We started a brand new tiger season in a green rejuvenated Ranthambore. The park was in a bad state during the last season because of lack of water and animals were in distress and a good monsoon was critical for Ranthambore. September turned around the fortunes of Ranthambore as the park received heavy rains filling up all the water bodies of the park and the dazzling green vegetation along with the rain water accumulated in every corner of the park made Ranthambore gorgeous like never before. The tiger sightings gradually picked up and the highlight of the first week was the mating of the ever charismatic Noor (T39) and T57. Will the reigning queen of Ranthambore gear up for her 5th litter in the coming months?
The tigers seen in the first week were T8 & cubs, T97, T98, all 3 of Noor’s separated daughters. Machali Junior (Arrowhead), T19 and cubs, T41 and cub, T34 and T73.
Good news poured in from Bandhavgarh as well we ended week 1 as Spotty’s new litter of 4 was seen. With multiple breeding females Bandhavgarh would surely be a park teaming with tiger action this season.
Here are some images summarising the first week of the new season in Ranthambore.
Just returned home after wrapping up week 5 in Masai Mara as part of my annual migration photo safari marathon. Life had been hectic in the bush as week 4 started with the news of Bahati’s den being surrounded by lions. The brave mother shifted her cub to a safer den and our guests witnessed this wonderful moment of a leopard crossing a stream with her cub.
There were some good hunts during the period in the form a lioness pinning down a zebra and Kaboso’s young leopard cub playing around with a hare which he caught unexpectedly one morning. The weather in Masai Mara was superb during the period as we had some great sunrises and sunsets and we made the best use of light in the golden hours.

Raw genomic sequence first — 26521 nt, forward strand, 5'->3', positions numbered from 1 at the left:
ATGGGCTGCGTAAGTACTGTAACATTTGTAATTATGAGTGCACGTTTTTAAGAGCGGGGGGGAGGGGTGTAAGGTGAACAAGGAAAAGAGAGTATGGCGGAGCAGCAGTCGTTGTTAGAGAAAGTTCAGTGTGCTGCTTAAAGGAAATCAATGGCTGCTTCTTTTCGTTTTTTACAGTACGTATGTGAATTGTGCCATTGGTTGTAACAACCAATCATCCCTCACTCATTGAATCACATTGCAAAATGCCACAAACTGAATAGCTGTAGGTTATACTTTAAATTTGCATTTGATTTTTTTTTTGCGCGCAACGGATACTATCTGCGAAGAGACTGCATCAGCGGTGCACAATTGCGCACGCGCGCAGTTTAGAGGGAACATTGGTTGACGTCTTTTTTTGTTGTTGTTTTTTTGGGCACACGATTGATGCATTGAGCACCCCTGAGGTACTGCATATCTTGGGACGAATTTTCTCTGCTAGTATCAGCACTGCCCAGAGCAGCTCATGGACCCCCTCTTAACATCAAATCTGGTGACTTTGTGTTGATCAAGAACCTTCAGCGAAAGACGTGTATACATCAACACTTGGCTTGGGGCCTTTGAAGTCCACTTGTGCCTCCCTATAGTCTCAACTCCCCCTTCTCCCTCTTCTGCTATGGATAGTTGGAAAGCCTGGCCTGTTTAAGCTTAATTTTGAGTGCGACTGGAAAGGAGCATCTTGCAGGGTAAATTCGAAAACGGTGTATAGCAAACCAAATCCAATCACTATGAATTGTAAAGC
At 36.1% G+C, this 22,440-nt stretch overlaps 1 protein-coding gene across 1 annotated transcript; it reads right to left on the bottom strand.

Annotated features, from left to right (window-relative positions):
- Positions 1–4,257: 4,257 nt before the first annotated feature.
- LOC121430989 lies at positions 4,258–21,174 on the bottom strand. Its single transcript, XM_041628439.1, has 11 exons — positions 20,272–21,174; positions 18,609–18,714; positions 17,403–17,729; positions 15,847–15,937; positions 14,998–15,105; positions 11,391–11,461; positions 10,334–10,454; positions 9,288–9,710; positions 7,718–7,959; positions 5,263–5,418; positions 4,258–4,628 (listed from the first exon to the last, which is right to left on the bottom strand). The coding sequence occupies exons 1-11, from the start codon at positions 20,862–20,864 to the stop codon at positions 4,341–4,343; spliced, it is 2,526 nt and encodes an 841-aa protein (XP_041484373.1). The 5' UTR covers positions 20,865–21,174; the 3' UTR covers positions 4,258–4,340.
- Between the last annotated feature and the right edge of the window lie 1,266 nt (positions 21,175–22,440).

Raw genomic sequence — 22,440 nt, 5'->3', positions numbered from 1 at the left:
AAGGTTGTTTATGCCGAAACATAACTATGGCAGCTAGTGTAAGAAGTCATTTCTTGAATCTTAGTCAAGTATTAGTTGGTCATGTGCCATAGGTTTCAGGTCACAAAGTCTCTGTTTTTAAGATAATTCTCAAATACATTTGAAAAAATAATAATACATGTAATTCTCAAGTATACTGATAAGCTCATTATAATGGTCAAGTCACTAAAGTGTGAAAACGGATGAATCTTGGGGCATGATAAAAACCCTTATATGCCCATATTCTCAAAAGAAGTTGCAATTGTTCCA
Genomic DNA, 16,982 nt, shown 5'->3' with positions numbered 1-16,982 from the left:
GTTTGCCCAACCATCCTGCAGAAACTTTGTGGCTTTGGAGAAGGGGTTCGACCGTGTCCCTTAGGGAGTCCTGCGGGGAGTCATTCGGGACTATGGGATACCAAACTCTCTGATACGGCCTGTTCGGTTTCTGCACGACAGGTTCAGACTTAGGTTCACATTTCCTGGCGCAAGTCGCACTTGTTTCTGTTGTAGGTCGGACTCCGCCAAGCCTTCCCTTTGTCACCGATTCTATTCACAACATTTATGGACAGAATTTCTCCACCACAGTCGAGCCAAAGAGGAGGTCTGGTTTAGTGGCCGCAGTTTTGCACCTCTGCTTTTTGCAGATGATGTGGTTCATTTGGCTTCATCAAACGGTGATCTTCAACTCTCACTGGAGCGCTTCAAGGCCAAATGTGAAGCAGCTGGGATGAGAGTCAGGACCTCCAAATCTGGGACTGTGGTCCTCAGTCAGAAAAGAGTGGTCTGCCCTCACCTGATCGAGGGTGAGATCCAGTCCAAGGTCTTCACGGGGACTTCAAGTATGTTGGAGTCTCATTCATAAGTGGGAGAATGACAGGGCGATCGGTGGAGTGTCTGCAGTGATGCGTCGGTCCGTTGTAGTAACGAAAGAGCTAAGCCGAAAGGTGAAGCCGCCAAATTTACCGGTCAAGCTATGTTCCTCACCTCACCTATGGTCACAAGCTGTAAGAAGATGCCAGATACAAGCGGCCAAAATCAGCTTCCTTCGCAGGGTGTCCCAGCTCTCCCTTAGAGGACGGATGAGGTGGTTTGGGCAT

As I start preparing for a new tiger season that starts in a week, here are some images from the last fortnight to sum of the 2018 edition of Migration Uncut
It has been a tiring run of 14 day migration photo safaris in Masai Mara and hence I didn’t have time to update this space. The last fortnight has been interesting as we tracked and worked on Kaboso (the leopard) with her 2 cubs on multiple occasions. We were fortunate one evening to catch Amani (the cheetah) with her 3 young cubs as she has spending a lot of time in the conservancies outside the park but decided to venture in the park that evening. The marsh lion cubs were also under our constant radar but during our search for the cubs, we bumped into another lioness in the pride who revealed her 2 little secret fur balls and our guests got the first photo record of these tiny month old lion cubs.
Here are some images to sum up the entire fortnight. Gearing up for another fortnight in the African bush.
I just finished up an exhilarating week 1 at Migration Uncut 2018 with our guests in Masai Mara. As the river crossings are picking up pace slowly this year, we concentrated a lot on the two star leopard mothers – Bahati and Kaboso during these days. After days of tracking and planning we finally got some first photographic records of Bahati’s 15 day old cub day before yesterday and followed her again yesterday to observe some amazing behaviour with the little one.
Amongst other sightings we got couple of cheetah hunts and Kaboso hunting down a wildebeest. Not to miss some crocodile action in the Mara river as some zebras had a narrow escape while crossing the river.